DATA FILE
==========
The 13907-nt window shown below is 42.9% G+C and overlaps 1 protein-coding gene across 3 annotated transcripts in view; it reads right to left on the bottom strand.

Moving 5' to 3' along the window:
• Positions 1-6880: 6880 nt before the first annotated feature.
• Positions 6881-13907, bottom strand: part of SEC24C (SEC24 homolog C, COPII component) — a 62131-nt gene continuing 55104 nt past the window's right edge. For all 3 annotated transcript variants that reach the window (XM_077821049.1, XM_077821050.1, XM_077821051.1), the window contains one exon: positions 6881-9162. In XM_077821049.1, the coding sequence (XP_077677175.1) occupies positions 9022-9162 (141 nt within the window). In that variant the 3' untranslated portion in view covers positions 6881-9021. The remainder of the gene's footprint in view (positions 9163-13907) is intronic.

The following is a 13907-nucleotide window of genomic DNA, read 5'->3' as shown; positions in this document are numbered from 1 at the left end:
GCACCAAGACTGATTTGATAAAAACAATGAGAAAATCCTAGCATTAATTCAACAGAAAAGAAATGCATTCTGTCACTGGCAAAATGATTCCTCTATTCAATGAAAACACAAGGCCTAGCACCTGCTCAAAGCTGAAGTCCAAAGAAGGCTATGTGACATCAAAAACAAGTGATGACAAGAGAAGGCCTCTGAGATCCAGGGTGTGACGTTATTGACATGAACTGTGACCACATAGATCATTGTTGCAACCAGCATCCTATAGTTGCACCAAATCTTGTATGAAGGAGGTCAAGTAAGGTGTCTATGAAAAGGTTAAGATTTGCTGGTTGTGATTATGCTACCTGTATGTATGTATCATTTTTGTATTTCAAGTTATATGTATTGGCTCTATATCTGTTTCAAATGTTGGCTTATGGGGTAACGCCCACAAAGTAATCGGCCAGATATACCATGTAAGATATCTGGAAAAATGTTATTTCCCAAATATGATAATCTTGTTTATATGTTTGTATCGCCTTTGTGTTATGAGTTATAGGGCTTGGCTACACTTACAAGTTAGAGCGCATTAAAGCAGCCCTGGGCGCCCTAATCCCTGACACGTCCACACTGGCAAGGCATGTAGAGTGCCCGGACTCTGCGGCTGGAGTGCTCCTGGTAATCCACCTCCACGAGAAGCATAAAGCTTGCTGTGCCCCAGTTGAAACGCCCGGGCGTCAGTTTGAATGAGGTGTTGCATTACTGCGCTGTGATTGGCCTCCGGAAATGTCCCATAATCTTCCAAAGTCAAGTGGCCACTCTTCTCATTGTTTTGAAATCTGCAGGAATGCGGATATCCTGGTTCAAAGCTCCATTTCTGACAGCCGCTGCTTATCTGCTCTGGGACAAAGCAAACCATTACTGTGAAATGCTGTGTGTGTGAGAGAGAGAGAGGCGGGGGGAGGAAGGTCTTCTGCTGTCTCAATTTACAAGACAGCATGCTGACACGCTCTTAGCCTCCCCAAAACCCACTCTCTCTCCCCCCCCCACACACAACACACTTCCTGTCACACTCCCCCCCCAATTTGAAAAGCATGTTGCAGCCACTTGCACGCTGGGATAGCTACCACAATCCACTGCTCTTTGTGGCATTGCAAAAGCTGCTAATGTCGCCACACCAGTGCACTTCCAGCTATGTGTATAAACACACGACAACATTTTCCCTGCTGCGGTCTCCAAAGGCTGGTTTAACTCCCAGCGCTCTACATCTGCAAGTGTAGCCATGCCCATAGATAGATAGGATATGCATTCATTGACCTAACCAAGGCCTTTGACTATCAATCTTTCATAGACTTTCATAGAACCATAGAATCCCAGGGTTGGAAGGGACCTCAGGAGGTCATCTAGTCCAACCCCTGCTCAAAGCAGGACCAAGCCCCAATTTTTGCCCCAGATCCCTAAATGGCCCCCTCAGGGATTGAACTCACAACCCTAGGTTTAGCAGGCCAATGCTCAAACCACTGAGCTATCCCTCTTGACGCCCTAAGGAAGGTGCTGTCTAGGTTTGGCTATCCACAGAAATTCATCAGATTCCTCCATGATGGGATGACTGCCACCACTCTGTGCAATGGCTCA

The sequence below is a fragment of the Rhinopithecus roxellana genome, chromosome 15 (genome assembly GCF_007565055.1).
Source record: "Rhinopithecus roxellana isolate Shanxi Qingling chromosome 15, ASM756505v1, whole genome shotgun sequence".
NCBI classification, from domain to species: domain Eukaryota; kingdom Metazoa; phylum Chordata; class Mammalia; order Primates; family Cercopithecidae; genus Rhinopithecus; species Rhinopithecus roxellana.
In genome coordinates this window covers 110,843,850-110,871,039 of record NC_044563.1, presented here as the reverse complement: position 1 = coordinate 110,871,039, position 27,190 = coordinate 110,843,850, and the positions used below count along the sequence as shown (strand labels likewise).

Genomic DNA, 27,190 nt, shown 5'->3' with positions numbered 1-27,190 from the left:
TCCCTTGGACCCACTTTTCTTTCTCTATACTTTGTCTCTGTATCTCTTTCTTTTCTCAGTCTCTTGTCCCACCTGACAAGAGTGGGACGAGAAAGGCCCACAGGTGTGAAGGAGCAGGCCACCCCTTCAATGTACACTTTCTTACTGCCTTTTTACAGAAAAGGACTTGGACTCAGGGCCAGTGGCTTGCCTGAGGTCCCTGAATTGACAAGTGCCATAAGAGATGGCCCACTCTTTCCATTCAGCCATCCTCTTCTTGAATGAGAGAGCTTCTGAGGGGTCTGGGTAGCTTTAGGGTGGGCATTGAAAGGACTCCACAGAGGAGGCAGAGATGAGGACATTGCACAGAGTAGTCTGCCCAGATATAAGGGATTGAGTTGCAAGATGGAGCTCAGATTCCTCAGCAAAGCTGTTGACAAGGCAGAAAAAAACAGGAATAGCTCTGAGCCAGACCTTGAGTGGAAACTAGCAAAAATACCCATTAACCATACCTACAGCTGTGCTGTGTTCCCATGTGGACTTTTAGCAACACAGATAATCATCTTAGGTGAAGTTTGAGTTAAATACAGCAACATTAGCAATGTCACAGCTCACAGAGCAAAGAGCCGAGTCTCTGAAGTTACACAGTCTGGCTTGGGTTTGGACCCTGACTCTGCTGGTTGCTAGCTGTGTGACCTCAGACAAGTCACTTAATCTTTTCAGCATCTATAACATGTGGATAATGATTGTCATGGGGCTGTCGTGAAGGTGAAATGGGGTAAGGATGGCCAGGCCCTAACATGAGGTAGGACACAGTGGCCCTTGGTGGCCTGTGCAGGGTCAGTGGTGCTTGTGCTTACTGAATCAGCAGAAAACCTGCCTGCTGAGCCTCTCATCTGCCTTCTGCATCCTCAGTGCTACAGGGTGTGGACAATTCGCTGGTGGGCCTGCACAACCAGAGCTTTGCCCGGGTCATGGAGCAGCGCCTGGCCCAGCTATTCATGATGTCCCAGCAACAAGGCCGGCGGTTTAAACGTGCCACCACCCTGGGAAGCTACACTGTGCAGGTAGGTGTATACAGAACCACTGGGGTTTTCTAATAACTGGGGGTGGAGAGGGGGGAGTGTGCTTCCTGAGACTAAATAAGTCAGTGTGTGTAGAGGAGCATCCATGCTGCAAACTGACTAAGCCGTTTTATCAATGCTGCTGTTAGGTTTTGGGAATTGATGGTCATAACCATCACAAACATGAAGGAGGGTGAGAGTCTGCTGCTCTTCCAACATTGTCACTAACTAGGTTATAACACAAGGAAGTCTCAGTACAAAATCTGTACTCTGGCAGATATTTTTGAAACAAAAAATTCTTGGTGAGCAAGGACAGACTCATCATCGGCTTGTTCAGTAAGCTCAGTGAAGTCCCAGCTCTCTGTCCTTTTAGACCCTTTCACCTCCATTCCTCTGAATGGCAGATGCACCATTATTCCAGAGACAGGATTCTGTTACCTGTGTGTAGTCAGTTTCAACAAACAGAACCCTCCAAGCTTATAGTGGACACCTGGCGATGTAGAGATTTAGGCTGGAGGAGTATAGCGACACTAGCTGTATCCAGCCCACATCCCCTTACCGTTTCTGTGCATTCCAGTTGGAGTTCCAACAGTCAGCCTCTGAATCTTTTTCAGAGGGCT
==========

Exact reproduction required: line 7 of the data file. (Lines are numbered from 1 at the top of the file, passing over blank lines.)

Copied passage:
The sequence below is a fragment of the Rhinopithecus roxellana genome, chromosome 15 (genome assembly GCF_007565055.1).